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This book, "A brief memoir of Mrs. Lydia M. Malcom Late of Boston, Mass. wife of Rev. Howard Malcom. Twelfth thousand," by Lydia M. Malcom, is a replication of a book originally published before 1866. It has been restored by human beings, page by page, so that you may enjoy it in a form as close to the original as possible.
The Boston Curse is a horrifying comedy set in rural Lincolnshire in 1994. This ill-fated tale begins in a small isolated village deep in the heart of the fens. M. J. Poynter is a disillusioned college lecturer, driven to the brink of despair by the antics of his unmotivated students. After several mysterious deaths the author is confronted by a series of strange questions ranging from the comic to the bizarre. Is the town of Boston infested with zombies? Could people really be dying from an ancient curse? And what are the locals in the village trying to hide? These strange questions lead him to investigate an old farmhouse at the bottom of Blackmore Drove where a deep, dark secret has been hidden for over 150 years. Disturbed by what he finds the author travels to the neighbouring towns of Boston and Spalding where he slowly unearths the true identity of the village and its shocking past. What he eventually discovers will leave you stricken with terror and disbelief. Based upon real life events this autobiographical novel reveals a terrifying tale from one of the most haunted counties in all of England.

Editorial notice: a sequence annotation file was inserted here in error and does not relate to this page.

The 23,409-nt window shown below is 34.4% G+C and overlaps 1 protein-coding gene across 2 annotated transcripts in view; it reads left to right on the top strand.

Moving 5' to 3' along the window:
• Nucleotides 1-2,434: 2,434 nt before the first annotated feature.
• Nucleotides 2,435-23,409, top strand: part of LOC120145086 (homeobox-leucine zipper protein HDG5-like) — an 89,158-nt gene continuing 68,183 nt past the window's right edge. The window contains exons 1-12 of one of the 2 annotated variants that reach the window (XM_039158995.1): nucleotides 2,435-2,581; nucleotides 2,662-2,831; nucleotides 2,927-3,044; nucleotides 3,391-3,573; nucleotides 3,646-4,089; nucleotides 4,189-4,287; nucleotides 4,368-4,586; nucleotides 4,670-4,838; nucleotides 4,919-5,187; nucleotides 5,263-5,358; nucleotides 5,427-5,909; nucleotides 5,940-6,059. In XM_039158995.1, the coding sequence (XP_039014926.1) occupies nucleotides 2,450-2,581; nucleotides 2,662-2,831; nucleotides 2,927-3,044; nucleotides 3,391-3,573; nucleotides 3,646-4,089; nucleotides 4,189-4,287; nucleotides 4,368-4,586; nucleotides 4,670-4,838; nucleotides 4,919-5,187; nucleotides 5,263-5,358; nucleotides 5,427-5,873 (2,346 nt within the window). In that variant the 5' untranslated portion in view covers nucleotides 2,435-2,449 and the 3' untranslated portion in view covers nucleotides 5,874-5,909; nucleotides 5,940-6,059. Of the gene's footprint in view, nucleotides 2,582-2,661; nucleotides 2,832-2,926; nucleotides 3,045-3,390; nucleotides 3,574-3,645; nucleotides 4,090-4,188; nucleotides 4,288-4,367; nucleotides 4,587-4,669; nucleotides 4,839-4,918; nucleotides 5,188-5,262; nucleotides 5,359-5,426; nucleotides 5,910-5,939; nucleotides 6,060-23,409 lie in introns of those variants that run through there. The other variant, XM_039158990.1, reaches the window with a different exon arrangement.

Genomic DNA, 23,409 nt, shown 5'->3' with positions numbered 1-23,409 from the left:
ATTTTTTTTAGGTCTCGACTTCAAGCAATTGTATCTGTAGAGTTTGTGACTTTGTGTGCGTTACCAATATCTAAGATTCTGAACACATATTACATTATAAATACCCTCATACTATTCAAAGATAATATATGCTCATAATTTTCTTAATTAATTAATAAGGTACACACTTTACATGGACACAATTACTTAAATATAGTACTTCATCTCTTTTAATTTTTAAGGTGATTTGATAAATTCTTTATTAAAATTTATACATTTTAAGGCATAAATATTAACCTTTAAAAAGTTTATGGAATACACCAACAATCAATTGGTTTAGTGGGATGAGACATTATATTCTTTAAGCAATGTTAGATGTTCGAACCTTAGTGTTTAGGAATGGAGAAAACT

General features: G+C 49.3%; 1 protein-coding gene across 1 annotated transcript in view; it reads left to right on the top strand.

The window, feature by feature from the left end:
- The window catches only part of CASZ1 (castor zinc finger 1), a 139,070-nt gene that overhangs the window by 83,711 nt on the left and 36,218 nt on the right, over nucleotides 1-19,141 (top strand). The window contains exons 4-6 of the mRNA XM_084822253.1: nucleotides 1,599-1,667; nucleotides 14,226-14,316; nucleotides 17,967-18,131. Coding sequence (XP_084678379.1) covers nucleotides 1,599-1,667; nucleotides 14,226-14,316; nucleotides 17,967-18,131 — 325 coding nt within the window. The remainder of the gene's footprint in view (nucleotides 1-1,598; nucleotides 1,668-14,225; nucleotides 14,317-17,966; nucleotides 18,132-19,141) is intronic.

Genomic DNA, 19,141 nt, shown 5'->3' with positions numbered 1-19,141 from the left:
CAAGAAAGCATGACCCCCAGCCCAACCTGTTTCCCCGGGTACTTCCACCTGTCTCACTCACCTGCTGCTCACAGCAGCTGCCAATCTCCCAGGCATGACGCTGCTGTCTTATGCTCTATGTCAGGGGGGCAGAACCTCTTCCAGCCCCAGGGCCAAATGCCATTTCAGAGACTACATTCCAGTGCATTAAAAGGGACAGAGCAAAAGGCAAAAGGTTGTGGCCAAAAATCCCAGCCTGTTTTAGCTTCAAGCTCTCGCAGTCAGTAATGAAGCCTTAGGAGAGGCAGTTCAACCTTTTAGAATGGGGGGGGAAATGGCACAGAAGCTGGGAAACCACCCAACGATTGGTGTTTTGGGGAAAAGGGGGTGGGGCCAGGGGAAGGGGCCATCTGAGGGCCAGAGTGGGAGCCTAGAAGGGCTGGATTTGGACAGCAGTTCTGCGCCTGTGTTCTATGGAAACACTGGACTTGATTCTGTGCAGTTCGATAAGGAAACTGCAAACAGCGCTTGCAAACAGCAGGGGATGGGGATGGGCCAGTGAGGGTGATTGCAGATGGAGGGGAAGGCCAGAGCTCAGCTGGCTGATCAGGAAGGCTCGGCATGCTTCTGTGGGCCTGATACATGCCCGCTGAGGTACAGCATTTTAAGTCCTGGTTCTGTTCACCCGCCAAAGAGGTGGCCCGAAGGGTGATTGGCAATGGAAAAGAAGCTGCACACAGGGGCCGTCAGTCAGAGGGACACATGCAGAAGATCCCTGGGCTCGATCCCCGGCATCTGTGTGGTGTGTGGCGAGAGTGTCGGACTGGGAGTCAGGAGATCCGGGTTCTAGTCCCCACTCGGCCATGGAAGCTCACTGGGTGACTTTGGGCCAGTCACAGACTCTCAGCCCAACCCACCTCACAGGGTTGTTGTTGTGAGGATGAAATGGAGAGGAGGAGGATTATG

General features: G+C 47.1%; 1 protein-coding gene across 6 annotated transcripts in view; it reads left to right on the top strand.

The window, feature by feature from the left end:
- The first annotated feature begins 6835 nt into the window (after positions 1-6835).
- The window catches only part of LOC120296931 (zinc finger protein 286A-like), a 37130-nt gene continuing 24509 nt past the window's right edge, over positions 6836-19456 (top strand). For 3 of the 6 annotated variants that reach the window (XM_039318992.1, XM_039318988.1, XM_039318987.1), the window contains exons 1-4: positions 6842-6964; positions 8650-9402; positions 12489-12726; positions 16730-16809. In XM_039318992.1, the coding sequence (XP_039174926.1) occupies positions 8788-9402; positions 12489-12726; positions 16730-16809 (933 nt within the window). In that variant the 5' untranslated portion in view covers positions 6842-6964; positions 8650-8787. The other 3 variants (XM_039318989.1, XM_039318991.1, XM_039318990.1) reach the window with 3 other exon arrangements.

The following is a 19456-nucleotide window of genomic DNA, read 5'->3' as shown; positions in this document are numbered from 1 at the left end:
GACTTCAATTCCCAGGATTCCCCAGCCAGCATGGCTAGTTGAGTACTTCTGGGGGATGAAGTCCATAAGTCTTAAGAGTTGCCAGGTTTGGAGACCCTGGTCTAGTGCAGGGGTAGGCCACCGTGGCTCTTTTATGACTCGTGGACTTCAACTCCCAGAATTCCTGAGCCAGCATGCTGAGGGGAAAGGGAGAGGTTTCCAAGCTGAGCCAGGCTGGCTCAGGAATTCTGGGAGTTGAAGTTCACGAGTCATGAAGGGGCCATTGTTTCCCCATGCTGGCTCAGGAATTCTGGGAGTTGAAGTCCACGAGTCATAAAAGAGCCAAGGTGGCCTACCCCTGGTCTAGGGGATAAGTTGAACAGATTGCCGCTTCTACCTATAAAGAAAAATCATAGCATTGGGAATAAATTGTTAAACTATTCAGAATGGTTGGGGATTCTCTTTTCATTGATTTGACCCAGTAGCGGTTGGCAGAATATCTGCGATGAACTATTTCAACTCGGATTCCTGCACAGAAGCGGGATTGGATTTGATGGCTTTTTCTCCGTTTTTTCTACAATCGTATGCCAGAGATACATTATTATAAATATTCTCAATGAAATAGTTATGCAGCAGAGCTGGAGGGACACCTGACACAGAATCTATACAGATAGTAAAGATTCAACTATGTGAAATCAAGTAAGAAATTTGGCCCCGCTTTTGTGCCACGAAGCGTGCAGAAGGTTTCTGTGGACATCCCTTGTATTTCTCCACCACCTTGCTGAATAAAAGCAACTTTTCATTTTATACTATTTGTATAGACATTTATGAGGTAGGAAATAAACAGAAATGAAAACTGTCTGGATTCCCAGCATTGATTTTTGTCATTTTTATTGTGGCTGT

The Bostonians is a novel by Henry James, first published as a serial in The Century Magazine in 1885-1886 and then as a book in 1886. This bittersweet tragicomedy centers on an odd triangle of characters: Basil Ransom, a political conservative from Mississippi; Olive Chancellor, Ransom's cousin and a Boston feminist; and Verena Tarrant, a pretty, young protegee of Olive's in the feminist movement. The storyline concerns the struggle between Ransom and Olive for Verena's allegiance and affection, though the novel also includes a wide panorama of political activists, newspaper people, and quirky eccentrics.Mississippi lawyer and Civil War veteran, Basil Ransom, visits his cousin Olive Chancellor in Boston. She takes him to a political meeting where Verena Tarrant delivers a feminist speech. Ransom, a strong conservative, is annoyed by the speech but fascinated with the speaker. Olive, who has never before set eyes on Verena, is equally fascinated. She persuades Verena to leave her parents' house, move in with her and study in preparation for a career in the feminist movement. Meanwhile, Ransom returns to his law practice in New York, which is not doing well. He visits Boston again and walks with Verena through the Harvard College grounds, including the impressive Civil War Memorial Hall. Verena finds herself attracted to the charismatic Ransom.Basil eventually proposes to Verena, much to Olive's dismay. Olive has arranged for Verena to speak at the Boston Music Hall. Ransom shows up at the hall just before Verena is scheduled to begin her speech. He persuades Verena to elope with him, to the discomfiture of Olive and her fellow-feminists. The final sentence of the novel shows Verena in tears - not to be her last, James assures us.
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